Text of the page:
I was beside myself, perpetually worried that Dad wouldn’t wake up one day. Every time my phone rang and the display showed Danny’s number, I steeled myself for the worst, and for a time, the news seemed to lean the worst possible way, but Dad caught a temporary break when his doctor informed him that he was a candidate for the Whipple procedure, which is an invasive surgery that involves removing a large part of the pancreas and surrounding tissue to eradicate the cancer.

I flew down to Atlanta to be with him when he had the surgery leaving behind the job that I fully loathed. I had already been looking for a job outside Microsoft and decided to target Atlanta in hopes of spending more time with Dad while he battled the cancer. He looked terrible. The chemo had done more harm than good, outwardly-speaking. He looked all of his 71 years and more, hunched over and bedraggled. In order to have the procedure he had to give up smoking, something he’d done for fifty plus years, which made him jumpy and irritable. He barely tolerated being confined to a hospital bed despite the fact that he had confined himself to his own home for much of his retirement.

I felt a sadness in it all. My father’s mortality put my own in sharp relief. This was how it ended, a limp into the final days neither enjoyable or welcome but more time desired in the worst possible way. As I watched him struggle to stay awake in the hospital bed while I sat next to him, I couldn’t help but feel sad for him. His was a life of perpetual struggle, a tragic battle against demons seen and unseen. I wanted him to live longer to make it better. I wanted him to know that he was loved and that he had many things to be thankful for in spite of it all. He said as much, in his own way, in a moment of clarity when we talked and I could see the fear (or was it resignation?) of death in his eyes.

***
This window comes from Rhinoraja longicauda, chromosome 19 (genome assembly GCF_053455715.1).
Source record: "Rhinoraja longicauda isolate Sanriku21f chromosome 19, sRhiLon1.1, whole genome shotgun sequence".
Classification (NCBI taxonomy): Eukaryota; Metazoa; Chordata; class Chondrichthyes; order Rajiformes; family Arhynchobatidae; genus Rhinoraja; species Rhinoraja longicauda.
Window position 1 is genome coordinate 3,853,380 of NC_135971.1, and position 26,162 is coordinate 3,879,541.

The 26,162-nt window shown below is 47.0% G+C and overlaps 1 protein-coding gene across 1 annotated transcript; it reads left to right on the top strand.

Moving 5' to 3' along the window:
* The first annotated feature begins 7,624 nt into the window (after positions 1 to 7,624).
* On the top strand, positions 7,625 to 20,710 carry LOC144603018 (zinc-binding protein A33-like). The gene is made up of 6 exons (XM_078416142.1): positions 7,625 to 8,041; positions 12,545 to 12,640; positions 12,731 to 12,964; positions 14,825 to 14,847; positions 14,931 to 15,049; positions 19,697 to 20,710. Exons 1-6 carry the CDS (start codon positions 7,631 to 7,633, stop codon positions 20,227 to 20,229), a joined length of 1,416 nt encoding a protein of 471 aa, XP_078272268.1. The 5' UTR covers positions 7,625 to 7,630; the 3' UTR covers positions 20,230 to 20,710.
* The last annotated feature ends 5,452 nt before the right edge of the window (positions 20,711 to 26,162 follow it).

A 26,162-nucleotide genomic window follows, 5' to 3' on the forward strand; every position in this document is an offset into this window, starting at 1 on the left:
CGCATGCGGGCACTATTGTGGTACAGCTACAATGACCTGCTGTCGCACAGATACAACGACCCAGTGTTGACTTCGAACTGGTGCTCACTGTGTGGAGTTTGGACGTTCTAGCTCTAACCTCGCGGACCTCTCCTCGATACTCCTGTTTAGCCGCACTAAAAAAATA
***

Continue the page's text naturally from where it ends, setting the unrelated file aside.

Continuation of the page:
In between his wakeful moments, I reflected on our lives, searching for those treasured moments that meant the most to me, but I couldn’t help but return to the less-than-charitable years when our lives were chaotic and uncertain. I had resented him for those years. I had been relentlessly critical of him for the flaws that made him human, like everyone else, but age and the realization that life can break people in ways I had never imagined had rendered me silent. The most important thing was that I loved my dad, and I didn’t want him to die.

After much painful waiting following the surgery, Dad received good news that the procedure had been largely effective in extracting the cancer, and while he had to continue the chemo for a while to ensure it didn’t come back, he received a clean bill of health for the moment, but the storm clouds had simply moved to the furthest reaches of the horizon. They’d come roaring back later.

Meanwhile, I returned home to Seattle, hopeful but carefully so. My job limped along as I continued my half-hearted search for another role. I had a few interviews, but like dating, I found it difficult to find a good match, so I remained at Microsoft for another year before the third terrible thing came along – a layoff.

Microsoft had fumbled around for the greater part of a decade and lost its way. The Board appointed a new CEO and he proceeded to undo the years of disastrous rambling that had plagued his predecessor including wiping out much of my hapless group. Tens of thousands of people lost their jobs including me. I had other options within the company, but neither were appealing to me, so I decided to take the severance package and walk away in my frustration with the company. I landed another job within a few weeks.

Despite finding another job quickly, the layoff triggered memories of 1979 when Dad had been laid off from his job. The trauma of those years had stuck with me my entire life and will likely follow me to my grave. Those years had broken Dad, destroyed his confidence and clouded his already pessimistic view of life. He had never fully recovered from those years, but I was determined to not let that happen to me. However, for the first time, I understood. I understood how it must have felt for him. I gained an empathy that had been lost on me up until that moment. I could clearly see how life could drag him down from behind and devour him much like a hungry lion poaches a weakened zebra from a fleeing herd. I wanted to tell him that I understood, but why drag up the past when the present was so precious.